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“The issue for a lot of these caucus-goers is, ‘Do I go with my heart, a candidate who’s really pure and I love, or do I opt for somebody who I think has a chance of winning,’ ” Mr. Yepsen said.

Mr. Yepsen said Mr. Paul’s showing here sends a signal that his military-retrenchment views resonate with a significant chunk of the GOP’s voters. He also said the Iowa results will mean other candidates in the field will have to grapple with that fact.

“Regardless of what you think about Ron Paul, he’s got a message that’s resonating,” Mr. Yepsen said. “I think he’s going to do well enough, and there’s enough of a presence, that it’s a message that can’t be ignored.”

The entrance poll showed nearly two out of every five voters was a newcomer to the caucuses.

The polls also showed deep striations: Voters for whom abortion was the most important issue overwhelming supported Mr. Santorum, while Mr. Paul won a plurality of voters concerned about spending and Mr. Romney held a lead among the 42 percent of voters who told the poll they were concerned about the economy.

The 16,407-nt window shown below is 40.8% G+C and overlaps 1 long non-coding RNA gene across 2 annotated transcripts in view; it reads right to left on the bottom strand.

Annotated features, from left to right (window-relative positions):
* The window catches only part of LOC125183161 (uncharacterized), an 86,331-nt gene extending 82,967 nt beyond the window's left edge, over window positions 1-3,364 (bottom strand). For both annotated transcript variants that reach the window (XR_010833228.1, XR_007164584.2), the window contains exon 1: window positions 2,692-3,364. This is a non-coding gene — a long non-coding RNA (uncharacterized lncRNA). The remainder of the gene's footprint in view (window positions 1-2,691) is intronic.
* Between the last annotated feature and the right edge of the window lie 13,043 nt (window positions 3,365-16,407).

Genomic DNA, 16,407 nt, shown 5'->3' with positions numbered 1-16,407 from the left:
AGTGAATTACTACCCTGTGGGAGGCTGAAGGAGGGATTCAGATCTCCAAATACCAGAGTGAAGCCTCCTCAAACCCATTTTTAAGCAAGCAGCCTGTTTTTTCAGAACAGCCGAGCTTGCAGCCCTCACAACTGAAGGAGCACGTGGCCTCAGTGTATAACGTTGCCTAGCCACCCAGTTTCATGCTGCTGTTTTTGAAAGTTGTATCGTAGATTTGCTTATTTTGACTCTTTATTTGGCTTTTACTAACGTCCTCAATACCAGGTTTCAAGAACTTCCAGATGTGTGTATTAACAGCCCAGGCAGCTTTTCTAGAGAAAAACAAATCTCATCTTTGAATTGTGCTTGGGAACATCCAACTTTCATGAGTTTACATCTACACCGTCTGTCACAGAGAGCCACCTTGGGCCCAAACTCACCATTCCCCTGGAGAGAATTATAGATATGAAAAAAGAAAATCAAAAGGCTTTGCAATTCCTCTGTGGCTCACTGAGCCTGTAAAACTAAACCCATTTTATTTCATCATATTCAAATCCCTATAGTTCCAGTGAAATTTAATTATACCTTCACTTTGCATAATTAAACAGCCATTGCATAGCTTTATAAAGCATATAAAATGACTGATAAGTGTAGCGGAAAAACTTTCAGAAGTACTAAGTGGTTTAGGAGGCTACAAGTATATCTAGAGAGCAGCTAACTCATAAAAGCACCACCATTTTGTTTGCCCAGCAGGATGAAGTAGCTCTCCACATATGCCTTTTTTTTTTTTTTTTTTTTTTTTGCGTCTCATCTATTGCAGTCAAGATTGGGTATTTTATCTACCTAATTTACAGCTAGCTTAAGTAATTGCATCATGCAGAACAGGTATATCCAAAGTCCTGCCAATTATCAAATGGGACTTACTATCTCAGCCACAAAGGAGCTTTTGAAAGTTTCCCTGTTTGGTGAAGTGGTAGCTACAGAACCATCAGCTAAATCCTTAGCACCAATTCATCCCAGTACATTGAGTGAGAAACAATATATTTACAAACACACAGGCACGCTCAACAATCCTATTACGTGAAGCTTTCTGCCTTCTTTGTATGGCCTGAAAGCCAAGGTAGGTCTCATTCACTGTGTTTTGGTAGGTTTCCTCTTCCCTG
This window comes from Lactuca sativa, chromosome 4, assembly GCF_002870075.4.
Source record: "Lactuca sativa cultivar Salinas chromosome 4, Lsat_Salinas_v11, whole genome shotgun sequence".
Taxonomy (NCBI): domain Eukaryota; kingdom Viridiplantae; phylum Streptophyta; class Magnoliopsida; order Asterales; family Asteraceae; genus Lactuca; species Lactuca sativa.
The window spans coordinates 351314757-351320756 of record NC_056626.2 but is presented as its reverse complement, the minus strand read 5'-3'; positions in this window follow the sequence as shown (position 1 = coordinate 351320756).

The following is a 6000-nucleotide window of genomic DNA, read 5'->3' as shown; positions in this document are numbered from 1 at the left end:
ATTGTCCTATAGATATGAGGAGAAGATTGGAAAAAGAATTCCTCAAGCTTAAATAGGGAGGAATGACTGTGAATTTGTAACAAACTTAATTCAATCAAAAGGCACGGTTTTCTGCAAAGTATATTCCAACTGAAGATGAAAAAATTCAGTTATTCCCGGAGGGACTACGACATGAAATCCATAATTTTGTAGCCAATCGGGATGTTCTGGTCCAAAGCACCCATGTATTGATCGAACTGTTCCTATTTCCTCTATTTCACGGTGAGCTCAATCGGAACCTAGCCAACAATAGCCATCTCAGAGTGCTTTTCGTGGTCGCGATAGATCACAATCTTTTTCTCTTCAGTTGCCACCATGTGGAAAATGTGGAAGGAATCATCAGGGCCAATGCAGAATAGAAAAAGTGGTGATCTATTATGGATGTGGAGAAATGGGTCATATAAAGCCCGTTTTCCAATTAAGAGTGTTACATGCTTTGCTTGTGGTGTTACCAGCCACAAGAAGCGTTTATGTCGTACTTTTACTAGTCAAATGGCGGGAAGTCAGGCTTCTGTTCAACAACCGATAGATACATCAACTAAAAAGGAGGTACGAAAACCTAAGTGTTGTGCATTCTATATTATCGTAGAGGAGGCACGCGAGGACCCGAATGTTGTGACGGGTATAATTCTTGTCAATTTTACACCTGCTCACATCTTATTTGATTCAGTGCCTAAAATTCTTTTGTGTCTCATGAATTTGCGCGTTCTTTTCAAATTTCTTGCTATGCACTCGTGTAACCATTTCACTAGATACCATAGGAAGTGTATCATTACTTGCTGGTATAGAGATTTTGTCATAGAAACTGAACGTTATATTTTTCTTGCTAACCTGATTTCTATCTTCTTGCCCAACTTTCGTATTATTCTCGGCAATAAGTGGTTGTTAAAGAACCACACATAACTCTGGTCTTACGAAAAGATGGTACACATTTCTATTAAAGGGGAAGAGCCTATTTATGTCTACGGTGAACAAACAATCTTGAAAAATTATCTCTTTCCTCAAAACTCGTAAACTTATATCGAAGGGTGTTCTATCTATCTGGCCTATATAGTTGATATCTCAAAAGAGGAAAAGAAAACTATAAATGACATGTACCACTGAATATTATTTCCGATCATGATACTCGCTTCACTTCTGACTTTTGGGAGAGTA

Mr. Romney led among suburban voters, Mr. Paul won urban voters and Mr. Santorum led in the rural vote.

Issues and geography aside, voters in Iowa said they are desperate for a champion who can beat Mr. Obama in November.

“I’ve never been involved before, and I feel like I’m like a lot of people who woke up and said, ‘We need to get Obama out of there,’ ” said Becky Ervin, 62. “We need to get the economy back on track, and Obamacare really scared me. I also don’t believe in spreading the wealth around — 50 percent of the country doesn’t pay taxes, and that’s not right. I just don’t like where the country is heading.”

Paige Winfield Cunningham and Susan Crabtree contributed to this article.